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|The Club of Queer Trades||Gilbert K. Chesterton|
The Awful Reason of the Vicar's Visit
|Page 2 of 13||
I said gently: "Pray go on."
Nevertheless the old gentleman, being a gentleman as well as old, noticed my secret impatience and seemed still more unmanned.
"I'm so sorry," he said meekly; "I wouldn't have come--but for-- your friend Major Brown recommended me to come here."
"Major Brown!" I said, with some interest.
"Yes," said the Reverend Mr Shorter, feverishly flapping his plaid shawl about. "He told me you helped him in a great difficulty--and my difficulty! Oh, my dear sir, it's a matter of life and death."
I rose abruptly, in an acute perplexity. "Will it take long, Mr Shorter?" I asked. "I have to go out to dinner almost at once."
He rose also, trembling from head to foot, and yet somehow, with all his moral palsy, he rose to the dignity of his age and his office.
"I have no right, Mr Swinburne--I have no right at all," he said. "If you have to go out to dinner, you have of course--a perfect right--of course a perfect right. But when you come back--a man will be dead."
And he sat down, quaking like a jelly.
The triviality of the dinner had been in those two minutes dwarfed and drowned in my mind. I did not want to go and see a political widow, and a captain who collected apes; I wanted to hear what had brought this dear, doddering old vicar into relation with immediate perils.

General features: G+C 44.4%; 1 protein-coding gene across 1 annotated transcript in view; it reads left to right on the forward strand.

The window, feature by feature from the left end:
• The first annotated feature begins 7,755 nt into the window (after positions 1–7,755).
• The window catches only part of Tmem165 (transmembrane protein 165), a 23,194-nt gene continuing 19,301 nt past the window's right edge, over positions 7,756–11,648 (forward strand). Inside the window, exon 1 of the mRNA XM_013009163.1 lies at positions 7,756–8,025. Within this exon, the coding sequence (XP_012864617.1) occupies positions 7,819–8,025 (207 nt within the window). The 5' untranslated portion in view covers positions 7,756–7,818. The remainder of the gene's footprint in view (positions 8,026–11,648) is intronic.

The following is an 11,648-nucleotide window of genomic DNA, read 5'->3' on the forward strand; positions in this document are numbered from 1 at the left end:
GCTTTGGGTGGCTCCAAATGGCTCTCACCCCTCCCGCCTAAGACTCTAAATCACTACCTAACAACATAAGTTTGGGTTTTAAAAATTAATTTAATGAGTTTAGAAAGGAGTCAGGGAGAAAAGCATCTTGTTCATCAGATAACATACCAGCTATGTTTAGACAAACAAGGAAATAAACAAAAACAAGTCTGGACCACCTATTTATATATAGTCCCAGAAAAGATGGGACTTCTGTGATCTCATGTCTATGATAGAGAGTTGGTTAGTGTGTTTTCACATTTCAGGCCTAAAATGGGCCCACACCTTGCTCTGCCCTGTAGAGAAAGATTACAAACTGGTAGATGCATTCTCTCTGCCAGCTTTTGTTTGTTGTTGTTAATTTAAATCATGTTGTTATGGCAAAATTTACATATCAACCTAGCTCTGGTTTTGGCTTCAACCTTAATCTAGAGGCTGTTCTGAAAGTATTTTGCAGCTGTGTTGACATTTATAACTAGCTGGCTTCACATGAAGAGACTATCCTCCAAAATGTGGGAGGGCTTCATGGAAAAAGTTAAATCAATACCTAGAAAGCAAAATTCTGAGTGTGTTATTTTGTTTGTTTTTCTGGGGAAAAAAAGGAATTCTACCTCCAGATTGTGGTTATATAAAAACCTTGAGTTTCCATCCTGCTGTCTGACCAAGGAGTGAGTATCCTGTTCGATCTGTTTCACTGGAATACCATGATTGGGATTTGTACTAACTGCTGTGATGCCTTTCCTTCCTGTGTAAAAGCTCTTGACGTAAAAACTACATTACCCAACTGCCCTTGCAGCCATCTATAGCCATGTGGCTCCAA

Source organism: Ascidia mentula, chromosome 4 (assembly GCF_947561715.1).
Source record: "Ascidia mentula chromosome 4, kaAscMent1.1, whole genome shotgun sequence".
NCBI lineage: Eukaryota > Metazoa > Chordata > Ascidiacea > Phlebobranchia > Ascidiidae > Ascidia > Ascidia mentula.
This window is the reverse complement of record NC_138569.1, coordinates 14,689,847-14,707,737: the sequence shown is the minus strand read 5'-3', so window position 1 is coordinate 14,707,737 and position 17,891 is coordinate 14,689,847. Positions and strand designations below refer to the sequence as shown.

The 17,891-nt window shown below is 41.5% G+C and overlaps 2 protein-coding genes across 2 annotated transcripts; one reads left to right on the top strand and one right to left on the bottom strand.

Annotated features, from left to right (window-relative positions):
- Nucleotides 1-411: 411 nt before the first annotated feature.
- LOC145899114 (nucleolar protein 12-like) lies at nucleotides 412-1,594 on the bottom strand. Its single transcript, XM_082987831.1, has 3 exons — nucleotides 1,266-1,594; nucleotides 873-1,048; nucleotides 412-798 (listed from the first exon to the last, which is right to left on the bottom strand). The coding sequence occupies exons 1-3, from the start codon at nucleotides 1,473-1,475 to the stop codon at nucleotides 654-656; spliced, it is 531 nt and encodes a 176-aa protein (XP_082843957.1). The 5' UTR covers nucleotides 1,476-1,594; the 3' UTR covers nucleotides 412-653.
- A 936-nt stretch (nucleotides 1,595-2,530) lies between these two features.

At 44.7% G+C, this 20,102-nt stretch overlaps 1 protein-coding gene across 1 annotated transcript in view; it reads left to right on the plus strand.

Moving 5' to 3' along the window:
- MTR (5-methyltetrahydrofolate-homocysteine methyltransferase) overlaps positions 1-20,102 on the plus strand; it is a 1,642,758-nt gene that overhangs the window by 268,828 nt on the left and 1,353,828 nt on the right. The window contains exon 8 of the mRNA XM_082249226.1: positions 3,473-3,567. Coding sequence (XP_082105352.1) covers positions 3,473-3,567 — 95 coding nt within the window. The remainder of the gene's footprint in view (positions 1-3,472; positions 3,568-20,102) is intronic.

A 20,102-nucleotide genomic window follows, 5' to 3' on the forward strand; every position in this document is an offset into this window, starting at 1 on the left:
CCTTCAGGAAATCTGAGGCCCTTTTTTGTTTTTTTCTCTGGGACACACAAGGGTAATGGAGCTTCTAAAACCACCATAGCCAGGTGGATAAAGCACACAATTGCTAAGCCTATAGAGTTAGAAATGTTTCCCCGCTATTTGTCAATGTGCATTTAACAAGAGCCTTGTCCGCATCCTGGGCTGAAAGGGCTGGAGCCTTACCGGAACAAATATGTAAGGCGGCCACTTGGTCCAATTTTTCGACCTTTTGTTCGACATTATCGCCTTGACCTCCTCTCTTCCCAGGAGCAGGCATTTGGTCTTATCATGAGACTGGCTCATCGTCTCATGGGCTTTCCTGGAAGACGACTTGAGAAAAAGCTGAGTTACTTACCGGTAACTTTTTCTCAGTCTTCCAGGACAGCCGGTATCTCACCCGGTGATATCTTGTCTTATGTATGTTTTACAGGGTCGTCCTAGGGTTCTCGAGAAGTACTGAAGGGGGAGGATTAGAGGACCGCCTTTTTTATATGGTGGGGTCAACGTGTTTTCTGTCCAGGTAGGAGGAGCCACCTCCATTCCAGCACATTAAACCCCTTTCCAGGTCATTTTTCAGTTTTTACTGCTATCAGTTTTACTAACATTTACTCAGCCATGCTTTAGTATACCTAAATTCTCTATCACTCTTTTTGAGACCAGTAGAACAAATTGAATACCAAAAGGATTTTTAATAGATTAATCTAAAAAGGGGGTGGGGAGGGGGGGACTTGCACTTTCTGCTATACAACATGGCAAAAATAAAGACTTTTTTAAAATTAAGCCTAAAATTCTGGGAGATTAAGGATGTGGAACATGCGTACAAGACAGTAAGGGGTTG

"Will you have a cigar?" I said.
"No, thank you," he said, with indescribable embarrassment, as if not smoking cigars was a social disgrace.
"A glass of wine?" I said.
"No, thank you, no, thank you; not just now," he repeated with that hysterical eagerness with which people who do not drink at all often try to convey that on any other night of the week they would sit up all night drinking rum-punch. "Not just now, thank you."
"Nothing else I can get for you?" I said, feeling genuinely sorry for the well-mannered old donkey. "A cup of tea?"
I saw a struggle in his eye and I conquered. When the cup of tea came he drank it like a dipsomaniac gulping brandy. Then he fell back and said:
"I have had such a time, Mr Swinburne. I am not used to these excitements. As Vicar of Chuntsey, in Essex'--he threw this in with an indescribable airiness of vanity--'I have never known such things happen."
"What things happen?" I asked.
He straightened himself with sudden dignity.
"As Vicar of Chuntsey, in Essex," he said, "I have never been forcibly dressed up as an old woman and made to take part in a crime in the character of an old woman. Never once. My experience may be small. It may be insufficient. But it has never occurred to me before."
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|The Club of Queer Trades
Gilbert K. Chesterton
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